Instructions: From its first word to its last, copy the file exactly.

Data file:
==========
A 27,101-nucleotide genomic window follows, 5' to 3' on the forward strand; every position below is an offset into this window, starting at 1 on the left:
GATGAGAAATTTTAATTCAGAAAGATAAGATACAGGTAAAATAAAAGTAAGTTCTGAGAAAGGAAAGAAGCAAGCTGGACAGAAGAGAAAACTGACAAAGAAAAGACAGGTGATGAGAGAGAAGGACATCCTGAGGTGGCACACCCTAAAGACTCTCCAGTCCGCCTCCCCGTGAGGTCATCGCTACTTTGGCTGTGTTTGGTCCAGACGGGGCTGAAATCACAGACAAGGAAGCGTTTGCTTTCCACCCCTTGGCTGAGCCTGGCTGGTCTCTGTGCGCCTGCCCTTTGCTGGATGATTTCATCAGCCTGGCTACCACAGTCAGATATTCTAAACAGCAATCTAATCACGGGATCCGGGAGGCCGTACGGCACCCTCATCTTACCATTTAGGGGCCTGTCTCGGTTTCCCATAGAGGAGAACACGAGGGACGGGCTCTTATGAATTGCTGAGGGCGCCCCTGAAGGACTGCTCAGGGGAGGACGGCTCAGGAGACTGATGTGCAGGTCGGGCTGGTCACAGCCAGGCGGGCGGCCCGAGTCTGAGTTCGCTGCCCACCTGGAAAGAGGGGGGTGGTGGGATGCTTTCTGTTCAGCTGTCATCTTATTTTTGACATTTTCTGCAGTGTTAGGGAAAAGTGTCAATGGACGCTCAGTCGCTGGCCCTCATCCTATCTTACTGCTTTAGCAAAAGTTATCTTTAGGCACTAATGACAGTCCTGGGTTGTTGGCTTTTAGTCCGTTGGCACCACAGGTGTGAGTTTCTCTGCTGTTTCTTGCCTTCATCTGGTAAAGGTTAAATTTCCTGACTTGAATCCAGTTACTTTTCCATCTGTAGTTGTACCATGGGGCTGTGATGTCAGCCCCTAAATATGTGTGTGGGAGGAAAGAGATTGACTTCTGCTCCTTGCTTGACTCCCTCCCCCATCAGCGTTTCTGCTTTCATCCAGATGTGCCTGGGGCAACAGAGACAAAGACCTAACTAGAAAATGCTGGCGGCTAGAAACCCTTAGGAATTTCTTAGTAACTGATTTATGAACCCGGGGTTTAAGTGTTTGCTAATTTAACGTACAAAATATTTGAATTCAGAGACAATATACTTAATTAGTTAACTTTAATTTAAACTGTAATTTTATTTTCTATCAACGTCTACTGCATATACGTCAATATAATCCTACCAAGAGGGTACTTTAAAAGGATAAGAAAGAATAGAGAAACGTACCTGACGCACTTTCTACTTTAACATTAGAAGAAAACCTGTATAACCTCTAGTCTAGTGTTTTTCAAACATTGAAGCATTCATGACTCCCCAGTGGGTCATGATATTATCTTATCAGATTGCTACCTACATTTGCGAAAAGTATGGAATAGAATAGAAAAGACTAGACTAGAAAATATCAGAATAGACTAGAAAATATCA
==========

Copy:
A 27,101-nucleotide genomic window follows, 5' to 3' on the forward strand; every position below is an offset into this window, starting at 1 on the left:
GATGAGAAATTTTAATTCAGAAAGATAAGATACAGGTAAAATAAAAGTAAGTTCTGAGAAAGGAAAGAAGCAAGCTGGACAGAAGAGAAAACTGACAAAGAAAAGACAGGTGATGAGAGAGAAGGACATCCTGAGGTGGCACACCCTAAAGACTCTCCAGTCCGCCTCCCCGTGAGGTCATCGCTACTTTGGCTGTGTTTGGTCCAGACGGGGCTGAAATCACAGACAAGGAAGCGTTTGCTTTCCACCCCTTGGCTGAGCCTGGCTGGTCTCTGTGCGCCTGCCCTTTGCTGGATGATTTCATCAGCCTGGCTACCACAGTCAGATATTCTAAACAGCAATCTAATCACGGGATCCGGGAGGCCGTACGGCACCCTCATCTTACCATTTAGGGGCCTGTCTCGGTTTCCCATAGAGGAGAACACGAGGGACGGGCTCTTATGAATTGCTGAGGGCGCCCCTGAAGGACTGCTCAGGGGAGGACGGCTCAGGAGACTGATGTGCAGGTCGGGCTGGTCACAGCCAGGCGGGCGGCCCGAGTCTGAGTTCGCTGCCCACCTGGAAAGAGGGGGGTGGTGGGATGCTTTCTGTTCAGCTGTCATCTTATTTTTGACATTTTCTGCAGTGTTAGGGAAAAGTGTCAATGGACGCTCAGTCGCTGGCCCTCATCCTATCTTACTGCTTTAGCAAAAGTTATCTTTAGGCACTAATGACAGTCCTGGGTTGTTGGCTTTTAGTCCGTTGGCACCACAGGTGTGAGTTTCTCTGCTGTTTCTTGCCTTCATCTGGTAAAGGTTAAATTTCCTGACTTGAATCCAGTTACTTTTCCATCTGTAGTTGTACCATGGGGCTGTGATGTCAGCCCCTAAATATGTGTGTGGGAGGAAAGAGATTGACTTCTGCTCCTTGCTTGACTCCCTCCCCCATCAGCGTTTCTGCTTTCATCCAGATGTGCCTGGGGCAACAGAGACAAAGACCTAACTAGAAAATGCTGGCGGCTAGAAACCCTTAGGAATTTCTTAGTAACTGATTTATGAACCCGGGGTTTAAGTGTTTGCTAATTTAACGTACAAAATATTTGAATTCAGAGACAATATACTTAATTAGTTAACTTTAATTTAAACTGTAATTTTATTTTCTATCAACGTCTACTGCATATACGTCAATATAATCCTACCAAGAGGGTACTTTAAAAGGATAAGAAAGAATAGAGAAACGTACCTGACGCACTTTCTACTTTAACATTAGAAGAAAACCTGTATAACCTCTAGTCTAGTGTTTTTCAAACATTGAAGCATTCATGACTCCCCAGTGGGTCATGATATTATCTTATCAGATTGCTACCTACATTTGCGAAAAGTATGGAATAGAATAGAAAAGACTAGACTAGAAAATATCAGAATAGACTAGAAAATATCA